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Newest K-9 now on the streets of St. Clair Shores

By: Kristyne E. Demske | St. Clair Shores Sentinel | Published February 3, 2012

 Officer Gerald Chomos and Chase pose outside the St. Clair Shores Police Department Jan. 31. Chase is the newest K-9 on the force.

Officer Gerald Chomos and Chase pose outside the St. Clair Shores Police Department Jan. 31. Chase is the newest K-9 on the force.

Photo by David Schreiber

He’s spent three months in intensive training sessions, learning how to become a human-tracking, drug-sniffing machine.

But even with all that work, he’s still just a young dog.

The newest member of the St. Clair Shores K-9 unit is Chase, a wiggly, hyper, sweet, curious black-faced German shepherd handled by officer Gerald Chomos.

Arriving at the department Oct. 24, on the heels of former K-9 Ivan’s retirement, Chase spent the next three months traveling to K-9 ATF in Wayne, Mich., with Chomos. They worked first on obedience, and then “progressively work your way up and start tracking. Everything starts off with obedience,” Chomos said.

The first month, the pair trained four days per week. That was reduced to two days per week for the next two months. With their Jan. 4 certification, the pair now travels down to Wayne just once per week to continue training.

“When I wasn’t at training, I was here working the roads,” Chomos said. He and Chase are part of the St. Clair Shores Police Department’s traffic bureau. “He was just riding along, getting used to riding around in a car.”

Lt. Steve Lambert, head of the traffic bureau, said Chase is now fully certified in narcotics sniffs and tracking. And with Chase on the job, the department is now fully staffed with K-9 officers.

“We pretty much have continuous K-9 coverage with our other K-9 working the night shift,” he said, referring to Hondo, a 4-year-old German shepherd who has been with the department since June 2008, and his handler, officer Chris Periatt. “We are busy, and a lot of times, we get involved in situations where an officer might make a traffic stop and suspect that the vehicle may contain narcotics. (It is) convenient to request that the on-duty K-9 officer come by.

“If you had to wait for a dog … it may take a half-hour response time, and then you’re wondering about the constitutionality of detaining somebody that long.”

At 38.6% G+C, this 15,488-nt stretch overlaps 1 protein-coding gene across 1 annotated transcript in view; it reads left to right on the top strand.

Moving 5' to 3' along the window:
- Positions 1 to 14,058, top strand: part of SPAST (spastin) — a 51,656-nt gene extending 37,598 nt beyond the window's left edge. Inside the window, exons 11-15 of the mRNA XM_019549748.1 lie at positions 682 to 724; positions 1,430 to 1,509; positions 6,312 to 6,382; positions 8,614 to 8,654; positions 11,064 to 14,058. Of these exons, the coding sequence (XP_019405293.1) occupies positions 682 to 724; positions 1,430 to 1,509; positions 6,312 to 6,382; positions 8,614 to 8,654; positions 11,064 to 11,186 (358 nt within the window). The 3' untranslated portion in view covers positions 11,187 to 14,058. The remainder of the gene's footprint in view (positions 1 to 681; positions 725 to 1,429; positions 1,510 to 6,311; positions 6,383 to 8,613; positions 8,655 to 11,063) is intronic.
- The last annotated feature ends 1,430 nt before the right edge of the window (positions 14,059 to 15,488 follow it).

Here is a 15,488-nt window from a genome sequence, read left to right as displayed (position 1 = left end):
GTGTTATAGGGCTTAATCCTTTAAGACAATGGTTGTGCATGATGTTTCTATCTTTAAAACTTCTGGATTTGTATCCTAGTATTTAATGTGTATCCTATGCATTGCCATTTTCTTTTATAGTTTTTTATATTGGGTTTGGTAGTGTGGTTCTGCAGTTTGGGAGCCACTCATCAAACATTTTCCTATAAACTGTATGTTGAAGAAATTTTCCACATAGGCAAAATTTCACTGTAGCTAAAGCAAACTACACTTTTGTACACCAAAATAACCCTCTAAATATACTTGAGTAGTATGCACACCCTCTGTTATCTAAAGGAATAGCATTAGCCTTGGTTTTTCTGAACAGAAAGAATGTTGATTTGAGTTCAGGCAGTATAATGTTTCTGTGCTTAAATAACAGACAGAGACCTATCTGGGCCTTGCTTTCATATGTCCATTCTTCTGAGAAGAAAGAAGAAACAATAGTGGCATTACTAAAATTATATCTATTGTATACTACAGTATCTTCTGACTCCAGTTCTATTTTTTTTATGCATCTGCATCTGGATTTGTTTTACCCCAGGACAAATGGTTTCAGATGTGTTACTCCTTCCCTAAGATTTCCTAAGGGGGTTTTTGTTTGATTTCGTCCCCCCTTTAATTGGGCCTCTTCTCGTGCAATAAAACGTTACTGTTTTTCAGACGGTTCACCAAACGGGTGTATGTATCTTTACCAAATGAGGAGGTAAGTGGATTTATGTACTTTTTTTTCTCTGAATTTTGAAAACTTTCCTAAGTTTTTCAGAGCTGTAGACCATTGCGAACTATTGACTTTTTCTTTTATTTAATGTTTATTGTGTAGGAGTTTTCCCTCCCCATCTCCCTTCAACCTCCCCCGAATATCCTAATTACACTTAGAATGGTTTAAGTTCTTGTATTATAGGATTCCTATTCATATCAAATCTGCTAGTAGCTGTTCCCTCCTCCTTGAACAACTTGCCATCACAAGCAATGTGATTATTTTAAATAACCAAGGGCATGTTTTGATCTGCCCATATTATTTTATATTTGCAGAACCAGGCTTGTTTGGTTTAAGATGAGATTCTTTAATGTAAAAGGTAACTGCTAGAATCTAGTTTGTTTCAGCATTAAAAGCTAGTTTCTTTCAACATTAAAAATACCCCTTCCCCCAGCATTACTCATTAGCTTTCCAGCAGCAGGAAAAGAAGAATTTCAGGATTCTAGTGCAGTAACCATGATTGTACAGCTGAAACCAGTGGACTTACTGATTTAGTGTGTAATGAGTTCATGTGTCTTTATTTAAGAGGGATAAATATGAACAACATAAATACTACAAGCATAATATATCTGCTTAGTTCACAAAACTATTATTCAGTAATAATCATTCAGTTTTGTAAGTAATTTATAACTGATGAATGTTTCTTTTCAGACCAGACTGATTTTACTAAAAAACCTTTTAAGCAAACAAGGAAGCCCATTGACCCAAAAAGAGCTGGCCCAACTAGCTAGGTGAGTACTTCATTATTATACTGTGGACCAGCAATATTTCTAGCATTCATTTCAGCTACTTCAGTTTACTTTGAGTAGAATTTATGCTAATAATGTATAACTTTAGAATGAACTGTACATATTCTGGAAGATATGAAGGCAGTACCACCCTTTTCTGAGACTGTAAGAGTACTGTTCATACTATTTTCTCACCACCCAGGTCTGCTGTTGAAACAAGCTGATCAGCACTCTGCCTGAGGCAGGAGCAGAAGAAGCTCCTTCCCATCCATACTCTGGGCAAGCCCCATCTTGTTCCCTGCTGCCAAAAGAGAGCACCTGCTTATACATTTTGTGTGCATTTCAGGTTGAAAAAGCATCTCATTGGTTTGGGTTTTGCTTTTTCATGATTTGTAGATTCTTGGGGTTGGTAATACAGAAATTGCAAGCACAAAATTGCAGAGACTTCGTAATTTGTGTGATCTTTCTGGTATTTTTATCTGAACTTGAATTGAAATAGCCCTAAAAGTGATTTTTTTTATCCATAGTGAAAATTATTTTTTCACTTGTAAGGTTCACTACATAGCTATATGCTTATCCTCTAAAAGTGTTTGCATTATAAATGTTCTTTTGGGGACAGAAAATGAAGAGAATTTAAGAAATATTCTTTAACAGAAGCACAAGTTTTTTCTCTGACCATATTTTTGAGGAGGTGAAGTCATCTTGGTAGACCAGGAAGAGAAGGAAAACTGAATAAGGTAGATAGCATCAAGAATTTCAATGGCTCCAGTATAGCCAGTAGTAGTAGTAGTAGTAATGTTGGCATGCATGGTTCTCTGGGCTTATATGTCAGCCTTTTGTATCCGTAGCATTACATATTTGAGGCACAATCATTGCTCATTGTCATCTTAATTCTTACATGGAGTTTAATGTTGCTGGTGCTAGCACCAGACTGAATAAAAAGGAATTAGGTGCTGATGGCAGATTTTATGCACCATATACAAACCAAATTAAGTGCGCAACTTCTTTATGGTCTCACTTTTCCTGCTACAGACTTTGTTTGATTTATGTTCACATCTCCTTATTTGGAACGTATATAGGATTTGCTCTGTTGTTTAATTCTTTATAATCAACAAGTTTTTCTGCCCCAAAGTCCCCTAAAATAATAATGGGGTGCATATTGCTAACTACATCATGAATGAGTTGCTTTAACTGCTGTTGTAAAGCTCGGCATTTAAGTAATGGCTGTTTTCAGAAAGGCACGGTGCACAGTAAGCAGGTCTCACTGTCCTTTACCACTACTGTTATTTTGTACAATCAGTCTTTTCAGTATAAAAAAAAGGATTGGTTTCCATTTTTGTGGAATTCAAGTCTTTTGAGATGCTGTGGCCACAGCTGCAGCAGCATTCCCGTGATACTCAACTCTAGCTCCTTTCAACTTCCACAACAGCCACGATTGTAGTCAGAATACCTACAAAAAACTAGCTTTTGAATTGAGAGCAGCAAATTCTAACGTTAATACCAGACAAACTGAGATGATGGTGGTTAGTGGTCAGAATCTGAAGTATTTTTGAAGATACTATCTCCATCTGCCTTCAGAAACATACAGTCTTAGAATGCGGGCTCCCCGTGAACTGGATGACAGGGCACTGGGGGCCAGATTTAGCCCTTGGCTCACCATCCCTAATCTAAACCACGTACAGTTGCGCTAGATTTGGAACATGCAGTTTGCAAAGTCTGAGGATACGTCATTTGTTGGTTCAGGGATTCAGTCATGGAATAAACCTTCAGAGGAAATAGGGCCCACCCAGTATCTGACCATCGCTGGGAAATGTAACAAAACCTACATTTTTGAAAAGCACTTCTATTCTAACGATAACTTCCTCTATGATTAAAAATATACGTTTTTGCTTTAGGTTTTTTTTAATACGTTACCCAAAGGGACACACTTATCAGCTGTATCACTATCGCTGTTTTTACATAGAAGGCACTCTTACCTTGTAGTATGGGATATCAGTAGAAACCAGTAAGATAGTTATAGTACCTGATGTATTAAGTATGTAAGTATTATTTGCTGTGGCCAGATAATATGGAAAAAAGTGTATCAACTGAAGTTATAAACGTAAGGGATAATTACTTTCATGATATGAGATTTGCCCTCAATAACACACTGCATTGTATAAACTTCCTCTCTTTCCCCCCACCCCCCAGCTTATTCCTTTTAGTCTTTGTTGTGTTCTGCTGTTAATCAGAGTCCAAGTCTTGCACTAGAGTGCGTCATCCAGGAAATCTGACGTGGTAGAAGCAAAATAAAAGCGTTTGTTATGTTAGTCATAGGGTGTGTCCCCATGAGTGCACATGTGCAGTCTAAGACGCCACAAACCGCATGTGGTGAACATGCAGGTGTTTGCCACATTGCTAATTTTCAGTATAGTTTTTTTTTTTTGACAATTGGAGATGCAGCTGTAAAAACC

Chase, who will turn 2 years old this month, was born in Germany. Chomos said he’s enjoyed working with him so far.

“There’s still a lot of stuff that we need to learn,” he said. “He’s still a brand-new dog, still a rookie dog, and my, myself, I’m a rookie handler. There’s still a lot of stuff we need to learn and get experience doing so he gets better at it and I get better at it.”

So far, Chase has helped identify a few instances of narcotics possession.

When he’s not on duty, Chase lives with Chomos and his family at their St. Clair Shores home with his other dog, Remi — a 4-year-old Great Dane/Labrador mix. Chase is about 65 pounds right now and will gain another five or 10 pounds before he is done growing.

Chomos picked him for his smaller size.

“It’s been a learning process at home, too, but he does good with my family and my other dog,” Chomos said.

“It’s still a dog, and it’s going to be acting up,” Lambert said, as Chase danced around his office on a recent sunny morning, excited to meet new people. Police dogs are usually on the job until they are 7 or 8 years old, so Chase will have many years working with the department and interacting with the community.

And Chomos said he’s looking forward to that experience.

“It’s always been one of my goals. Even back in the academy, it was something that interested me,” he said. Chomos has been with the department since 2005.